4: Research all the vocabulary you need prior the job interview
And be prepared to use it in all the languages you speak, because if the interviewer only speaks one language, you will have to give up the code switching. So, make the effort and prepare yourself well.

5: Create a multilingual glossary
Using categories will help you memorise new words. You can, for example, create a category for your education (What was the name of that particular technical course you attended in Germany a few years ago? What were the key points?), a category for your job experience and so on.

6: Study your presentation well
And gain self-confidence!

7: Each room a language!
If you can’t switch language easily, then try what I did. I walked in my apartment changing language every time I stepped in a different room. So the kitchen was Italian (what else? ;-), the living room was English and the office room was German, and I would only speak the language belonging to the room I was sitting in! I know this sounds weird but it helped me stay concentrated. After a bit of practice, you’ll get able to switch from a language to the other easily.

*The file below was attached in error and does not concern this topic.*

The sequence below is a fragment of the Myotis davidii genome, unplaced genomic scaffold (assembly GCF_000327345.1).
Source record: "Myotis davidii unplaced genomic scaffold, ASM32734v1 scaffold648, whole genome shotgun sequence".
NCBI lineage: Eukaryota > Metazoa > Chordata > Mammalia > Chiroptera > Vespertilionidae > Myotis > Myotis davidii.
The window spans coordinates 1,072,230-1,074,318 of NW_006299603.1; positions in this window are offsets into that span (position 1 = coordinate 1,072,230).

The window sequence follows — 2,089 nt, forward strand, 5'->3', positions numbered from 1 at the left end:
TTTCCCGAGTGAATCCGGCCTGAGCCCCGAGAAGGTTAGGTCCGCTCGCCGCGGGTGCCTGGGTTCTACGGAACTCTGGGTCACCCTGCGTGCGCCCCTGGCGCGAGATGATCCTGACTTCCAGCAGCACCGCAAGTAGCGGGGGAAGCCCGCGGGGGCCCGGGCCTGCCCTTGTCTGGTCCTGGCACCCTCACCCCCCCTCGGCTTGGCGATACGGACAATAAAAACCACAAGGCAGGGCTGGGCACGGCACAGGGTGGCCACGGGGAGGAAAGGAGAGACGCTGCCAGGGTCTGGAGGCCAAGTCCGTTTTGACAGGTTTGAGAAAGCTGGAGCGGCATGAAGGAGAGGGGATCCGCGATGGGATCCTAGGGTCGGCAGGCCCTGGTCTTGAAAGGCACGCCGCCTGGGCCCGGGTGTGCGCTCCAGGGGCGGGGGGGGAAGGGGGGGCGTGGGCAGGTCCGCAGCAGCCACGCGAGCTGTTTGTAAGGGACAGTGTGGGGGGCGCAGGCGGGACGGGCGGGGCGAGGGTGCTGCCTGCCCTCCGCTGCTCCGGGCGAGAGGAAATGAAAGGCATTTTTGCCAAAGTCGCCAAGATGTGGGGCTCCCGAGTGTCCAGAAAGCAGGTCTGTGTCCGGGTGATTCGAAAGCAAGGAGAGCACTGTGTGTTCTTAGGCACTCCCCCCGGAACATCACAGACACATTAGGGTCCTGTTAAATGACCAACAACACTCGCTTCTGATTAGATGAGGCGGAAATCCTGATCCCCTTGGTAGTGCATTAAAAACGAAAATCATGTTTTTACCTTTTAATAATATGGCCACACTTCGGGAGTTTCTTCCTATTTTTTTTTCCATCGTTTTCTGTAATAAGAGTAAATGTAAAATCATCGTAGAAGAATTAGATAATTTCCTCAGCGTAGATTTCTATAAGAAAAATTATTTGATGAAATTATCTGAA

8: A very important one
Don’t get depressed if you’re mixing the languages, it is normal! Just try again and again until you master code switching like a professional, without hesitations and without the need to translate every single thought in your head.

9: Be proud of yourself!
Remember that not many people can do what you are doing, so be proud of yourself!

10: Stay calm and let it be 😉

The Shortlisted Karin Martin

6 Responses

  1. Avatar

    Quite right. As for the rooms trick, I noticed it is a common trait to many people to assign places to concepts.

    As for me, being the ‘engineer’, my four languages are in boxes. In order to use one language, it helps me a lot to picture in my mind the image of closing the language that I am using at the moment into a box, put it on a shelf, take the other box with the language I want from the shelf, and open it. I know it sounds silly, but I can hear the noises of the action and something clicking inside my head.

    Also, an acquaintance of mine used to memorise speeches by assigning sections of the speech to landmarks on a route he knew very well. He would then follow the route and deliver the speech, and he was able to rewind and go forward at leisure.

    Our brain is indeed a weird place 😉

    • Karin

      Yes, Lorenzo, you right! Our brain is not only weird, it is absolutely fascinating! 😉 Even more fascinating is the way we memorize and learn things. Have a look at the book by Henning Beck “Irren ist nützlich: Warum die Schwächen des Gehirns unsere Stärken sind”, I’ve just attented his lecture: great stuff!! 😉